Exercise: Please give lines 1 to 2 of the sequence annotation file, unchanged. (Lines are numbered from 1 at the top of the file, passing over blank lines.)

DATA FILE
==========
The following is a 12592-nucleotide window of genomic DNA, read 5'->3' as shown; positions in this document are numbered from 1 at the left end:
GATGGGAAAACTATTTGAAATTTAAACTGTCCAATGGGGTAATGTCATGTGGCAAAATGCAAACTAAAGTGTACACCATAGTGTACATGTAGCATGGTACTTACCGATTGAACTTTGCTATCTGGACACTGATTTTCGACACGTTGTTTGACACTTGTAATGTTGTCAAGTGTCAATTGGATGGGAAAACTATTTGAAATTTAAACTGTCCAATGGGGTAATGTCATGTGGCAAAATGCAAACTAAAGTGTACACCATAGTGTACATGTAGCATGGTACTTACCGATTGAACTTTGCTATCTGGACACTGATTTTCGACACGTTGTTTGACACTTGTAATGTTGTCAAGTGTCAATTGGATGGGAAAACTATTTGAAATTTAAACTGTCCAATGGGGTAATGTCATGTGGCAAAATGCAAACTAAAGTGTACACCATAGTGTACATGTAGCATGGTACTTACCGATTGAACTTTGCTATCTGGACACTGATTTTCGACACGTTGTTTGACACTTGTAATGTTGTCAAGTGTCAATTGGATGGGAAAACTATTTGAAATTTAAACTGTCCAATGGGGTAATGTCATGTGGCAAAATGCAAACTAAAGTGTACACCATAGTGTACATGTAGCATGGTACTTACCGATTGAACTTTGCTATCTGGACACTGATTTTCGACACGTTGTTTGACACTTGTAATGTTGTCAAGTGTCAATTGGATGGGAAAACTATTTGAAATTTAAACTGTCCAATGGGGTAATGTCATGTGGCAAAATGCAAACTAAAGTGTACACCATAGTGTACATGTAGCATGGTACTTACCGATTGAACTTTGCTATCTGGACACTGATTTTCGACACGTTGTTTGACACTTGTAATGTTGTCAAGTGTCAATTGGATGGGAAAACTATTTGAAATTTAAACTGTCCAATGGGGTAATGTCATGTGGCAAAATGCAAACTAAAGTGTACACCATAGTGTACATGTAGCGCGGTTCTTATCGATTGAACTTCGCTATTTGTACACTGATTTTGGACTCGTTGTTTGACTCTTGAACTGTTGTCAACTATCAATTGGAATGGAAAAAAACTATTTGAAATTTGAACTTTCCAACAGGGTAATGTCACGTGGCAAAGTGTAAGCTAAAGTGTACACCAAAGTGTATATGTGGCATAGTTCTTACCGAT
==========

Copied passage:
The following is a 12592-nucleotide window of genomic DNA, read 5'->3' as shown; positions in this document are numbered from 1 at the left end:
GATGGGAAAACTATTTGAAATTTAAACTGTCCAATGGGGTAATGTCATGTGGCAAAATGCAAACTAAAGTGTACACCATAGTGTACATGTAGCATGGTACTTACCGATTGAACTTTGCTATCTGGACACTGATTTTCGACACGTTGTTTGACACTTGTAATGTTGTCAAGTGTCAATTGGATGGGAAAACTATTTGAAATTTAAACTGTCCAATGGGGTAATGTCATGTGGCAAAATGCAAACTAAAGTGTACACCATAGTGTACATGTAGCATGGTACTTACCGATTGAACTTTGCTATCTGGACACTGATTTTCGACACGTTGTTTGACACTTGTAATGTTGTCAAGTGTCAATTGGATGGGAAAACTATTTGAAATTTAAACTGTCCAATGGGGTAATGTCATGTGGCAAAATGCAAACTAAAGTGTACACCATAGTGTACATGTAGCATGGTACTTACCGATTGAACTTTGCTATCTGGACACTGATTTTCGACACGTTGTTTGACACTTGTAATGTTGTCAAGTGTCAATTGGATGGGAAAACTATTTGAAATTTAAACTGTCCAATGGGGTAATGTCATGTGGCAAAATGCAAACTAAAGTGTACACCATAGTGTACATGTAGCATGGTACTTACCGATTGAACTTTGCTATCTGGACACTGATTTTCGACACGTTGTTTGACACTTGTAATGTTGTCAAGTGTCAATTGGATGGGAAAACTATTTGAAATTTAAACTGTCCAATGGGGTAATGTCATGTGGCAAAATGCAAACTAAAGTGTACACCATAGTGTACATGTAGCATGGTACTTACCGATTGAACTTTGCTATCTGGACACTGATTTTCGACACGTTGTTTGACACTTGTAATGTTGTCAAGTGTCAATTGGATGGGAAAACTATTTGAAATTTAAACTGTCCAATGGGGTAATGTCATGTGGCAAAATGCAAACTAAAGTGTACACCATAGTGTACATGTAGCGCGGTTCTTATCGATTGAACTTCGCTATTTGTACACTGATTTTGGACTCGTTGTTTGACTCTTGAACTGTTGTCAACTATCAATTGGAATGGAAAAAAACTATTTGAAATTTGAACTTTCCAACAGGGTAATGTCACGTGGCAAAGTGTAAGCTAAAGTGTACACCAAAGTGTATATGTGGCATAGTTCTTACCGAT